Caviar Deconstructed

Caviar Deconstructed

Caviar Deconstructed

Simply put, caviar is fish roe blended with salt. Of course, in reality, caviar is anything but simple. There are so many kinds and qualities of caviar, it’s hard to keep them straight. But that’s what we’re here for – keep reading, and by Valentine’s Day you’ll be ready to pick out the right caviar for your romantic rendezvous.

All caviar, whether sturgeon or other roe, is made in a similar manner.  After the fish are caught, their egg sacs are removed and a caviar master gently rinses the roe through a fine sieve.  The master then inspects the eggs to determine how much salt should be added. The higher the quality of the egg, the less salt used. The best caviar is malossol, containing 3-6% salt.  After the fine salt is blended into the roe, any excess liquid is drained off and the eggs are packed immediately into air-free tins.  The whole process takes only a few minutes from the time the fish hit the docks.

When selecting caviar, look for a light aroma reminiscent of clean ocean air and a firm, but not brittle, texture that resists slight pressure. Keep your caviar as cold as possible without freezing it, and once opened, caviar should be enjoyed immediately. Traditional accompaniments include chopped egg, chives, onion, capers, lemon & crème fraiche. Very cold vodka, brut champagne or dry white wine also compliment caviar quite well. Below is a brief lesson on the varieties of this delicacy:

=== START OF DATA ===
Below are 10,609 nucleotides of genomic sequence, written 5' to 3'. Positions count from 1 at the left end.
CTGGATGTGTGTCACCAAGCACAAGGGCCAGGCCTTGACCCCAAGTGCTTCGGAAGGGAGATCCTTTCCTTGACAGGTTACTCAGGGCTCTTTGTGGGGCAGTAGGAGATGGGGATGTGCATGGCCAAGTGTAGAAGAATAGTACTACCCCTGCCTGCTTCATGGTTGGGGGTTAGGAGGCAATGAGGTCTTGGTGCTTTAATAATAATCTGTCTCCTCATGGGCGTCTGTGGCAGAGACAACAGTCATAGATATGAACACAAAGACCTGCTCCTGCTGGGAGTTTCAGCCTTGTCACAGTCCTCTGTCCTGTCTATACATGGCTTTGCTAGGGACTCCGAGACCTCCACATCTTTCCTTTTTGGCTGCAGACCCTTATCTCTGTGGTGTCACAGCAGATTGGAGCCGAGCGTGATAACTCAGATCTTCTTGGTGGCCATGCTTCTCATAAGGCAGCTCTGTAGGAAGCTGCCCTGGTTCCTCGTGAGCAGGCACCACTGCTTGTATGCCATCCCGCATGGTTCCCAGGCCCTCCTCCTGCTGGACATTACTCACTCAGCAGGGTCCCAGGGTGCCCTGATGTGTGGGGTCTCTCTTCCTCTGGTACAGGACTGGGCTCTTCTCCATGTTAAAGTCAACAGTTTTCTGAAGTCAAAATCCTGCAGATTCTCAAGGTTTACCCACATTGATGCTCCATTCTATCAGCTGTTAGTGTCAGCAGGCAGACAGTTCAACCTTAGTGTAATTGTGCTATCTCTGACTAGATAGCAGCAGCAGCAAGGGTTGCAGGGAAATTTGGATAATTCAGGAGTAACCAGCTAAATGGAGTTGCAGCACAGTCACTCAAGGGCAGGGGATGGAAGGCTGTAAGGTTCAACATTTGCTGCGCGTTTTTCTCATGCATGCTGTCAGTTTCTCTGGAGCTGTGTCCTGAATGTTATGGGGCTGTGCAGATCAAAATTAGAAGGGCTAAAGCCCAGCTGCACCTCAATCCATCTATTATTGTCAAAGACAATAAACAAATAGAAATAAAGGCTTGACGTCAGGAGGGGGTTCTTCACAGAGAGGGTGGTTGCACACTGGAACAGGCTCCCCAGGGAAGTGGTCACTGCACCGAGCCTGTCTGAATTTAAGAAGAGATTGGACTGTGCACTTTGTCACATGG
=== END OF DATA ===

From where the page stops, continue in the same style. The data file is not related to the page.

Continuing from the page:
Beluga is considered the best and certainly is the most expensive. It comes from beluga sturgeon from the Caspian Sea and is known for its soft, very large eggs, ranging in color from a pale silver-gray to black. 

Osetra is the next in line. The roe of the Russian sturgeon, also from the Caspian Sea, Osetra caviar is a medium sized egg with a brownish to yellow-gold color with a distinctive flavor that is somewhat nutty and slightly reminiscent of olives. 

Sevruga caviar, from the smallest and most prolific of the Caspian Sea‘s sturgeon, is small and dark brown to black in color. 

North American Sturgeon caviar is small, black, and deliciously similar to Sevruga. It comes from hackleback or paddlefish sturgeon from the Mississippi River.

Whitefish Roe is a very small-egg caviar from the Great Lakes with a firm, almost crunchy texture. 

Salmon Roe, one of the most well known non-sturgeon caviars, is large, with an orange to reddish-pink hue.

Tobiko, one of our new favorites, is a very small, loose, salted caviar that usually has an orange or pale yellow tint and offers the slightest hint of brininess. The crunchiness and slightly sweet taste of this roe works well as a garnish for hors d’oeuvres, with sushi, and to provide color and texture to sauces and dressings. Unlike sturgeon caviar, it does not change texture in a liquid emulsion or when heated.

With so many wonderful options, the only true way to choose a caviar is to decide which taste and texture you like best. So treat yourself today!  


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Published on February 9, 2006

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